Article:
DnD Alignments and Why They Are Important for the Game
What alignment should I play? Does Chaotic Neutral mean I can do whatever I want? Does Lawful Good mean lawful stupid? Dungeons & Dragons uses an alignment tool that reveals the moral and ethical perspective of the player characters and NPS. In Dungeons & Dragons 5E some big changes have been made to class requirements for alignment, but you still have two choices: one, where your views on "law" vs. "chaos" will matter, and second, on "good" vs. "evil."
The need for DnD alignments
Many players say that the alignments are essential to the game, while a few think that they may not need them anyway. But most gamers prefer to have them when they are in a critical ethical situation.
5e has removed many previous class requirements, most notably paladins are no longer required to be lawful good, and druids no longer need to be true neutral.
There are two significant reasons why D&D alignments are crucial:
1. You get a quick summary and guideline of how your character may act in the game. If you know that your character is Chaotic Good, it doesn’t give you a thorough idea of how it might play out.
2. Some of the forces and monsters in the DnD universe are inherently evil or good. Some spells and abilities specifically impact certain alignments.
Change in Character Alignment
A Character's alignment can change based on their actions. In older versions of D&D this could impact character progression, but it no longer does. Let's say you stole, a magic broom, it could force your true neutral character to move to neutral evil.
Types of DnD alignments
There are nine alignments in Dungeons and Dragons 5e:
i. Lawful Good
Characters with lawful good alignment have a sense of duty and honor. It's frequently stated that lawful good does not mean lawful stupid, and lawful good characters can sometime do otherwise harsh actions. The creatures that have this character trait are the noble golden dragons.
ii. Neutral Good
Characters with neutral good alignment mostly act altruistically. They don’t have any regard or disregard for or against any lawful precept such as traditions or rules. These are the most peace-loving characters in the game. They don’t have a problem cooperating with the lawful officials. But they don’t feel indebted to them. Neutral good characters don’t suffer an inner conflict like the lawful good characters if they have to choose between bending and breaking the law or rule. If they feel it is a decision that will bring a positive change, they will not hesitate to take the decision.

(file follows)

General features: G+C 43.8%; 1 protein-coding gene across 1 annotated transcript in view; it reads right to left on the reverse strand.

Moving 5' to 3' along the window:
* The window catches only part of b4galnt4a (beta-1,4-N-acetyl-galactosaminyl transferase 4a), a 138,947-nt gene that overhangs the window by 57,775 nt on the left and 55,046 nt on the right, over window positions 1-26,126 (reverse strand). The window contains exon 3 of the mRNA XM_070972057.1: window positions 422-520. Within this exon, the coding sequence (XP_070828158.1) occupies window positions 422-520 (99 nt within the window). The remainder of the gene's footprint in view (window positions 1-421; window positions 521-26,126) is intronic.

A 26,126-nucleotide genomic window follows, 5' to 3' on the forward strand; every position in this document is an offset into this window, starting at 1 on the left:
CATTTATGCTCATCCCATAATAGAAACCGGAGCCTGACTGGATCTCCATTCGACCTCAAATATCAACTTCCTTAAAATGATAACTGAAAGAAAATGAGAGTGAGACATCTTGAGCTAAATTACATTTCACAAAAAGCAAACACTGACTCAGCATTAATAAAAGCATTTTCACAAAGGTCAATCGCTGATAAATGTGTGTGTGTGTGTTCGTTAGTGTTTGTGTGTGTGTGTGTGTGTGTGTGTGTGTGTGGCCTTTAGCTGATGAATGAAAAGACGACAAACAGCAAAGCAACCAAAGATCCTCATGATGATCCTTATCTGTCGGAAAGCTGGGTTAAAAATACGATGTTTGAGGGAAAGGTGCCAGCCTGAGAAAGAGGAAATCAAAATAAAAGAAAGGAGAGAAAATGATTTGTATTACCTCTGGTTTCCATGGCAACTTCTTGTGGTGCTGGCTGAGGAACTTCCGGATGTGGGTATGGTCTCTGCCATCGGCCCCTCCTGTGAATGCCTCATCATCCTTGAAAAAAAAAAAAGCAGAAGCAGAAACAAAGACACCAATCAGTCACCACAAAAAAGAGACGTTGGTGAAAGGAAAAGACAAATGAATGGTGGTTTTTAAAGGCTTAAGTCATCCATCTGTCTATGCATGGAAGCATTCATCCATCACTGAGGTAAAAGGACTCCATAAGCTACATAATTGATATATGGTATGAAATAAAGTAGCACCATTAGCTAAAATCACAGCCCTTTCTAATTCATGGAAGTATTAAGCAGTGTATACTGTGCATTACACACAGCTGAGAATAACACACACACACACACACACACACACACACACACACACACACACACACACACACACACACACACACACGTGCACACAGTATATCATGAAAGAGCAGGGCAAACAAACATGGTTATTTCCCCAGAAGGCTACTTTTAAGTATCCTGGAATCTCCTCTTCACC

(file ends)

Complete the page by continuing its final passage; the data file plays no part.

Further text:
iii. Chaotic Good
Chaotic good characters always disdain the bureaucratic organizations that often interfere in social improvement. These characters try to bring a change for the better. They believe in personal freedom for everyone. If you are playing a chaotic good character, you will usually incline to do what is right; regardless of the law. However, their methods to bring about the change are often disorganized, and they don’t tune in well with society.
iv. Lawful Neutral
A lawful neutral character believes in lawful concepts like order, tradition, rules, and honor. Sometimes, these characters can even have a prior preference to choices that they think are controlled by benevolent authorities. Some of the lawful neutral characters in the DnD game are the soldiers who follow orders, an enforcer or judge who only follows the rules of the law, and also a disciplined monk.
v. True Neutral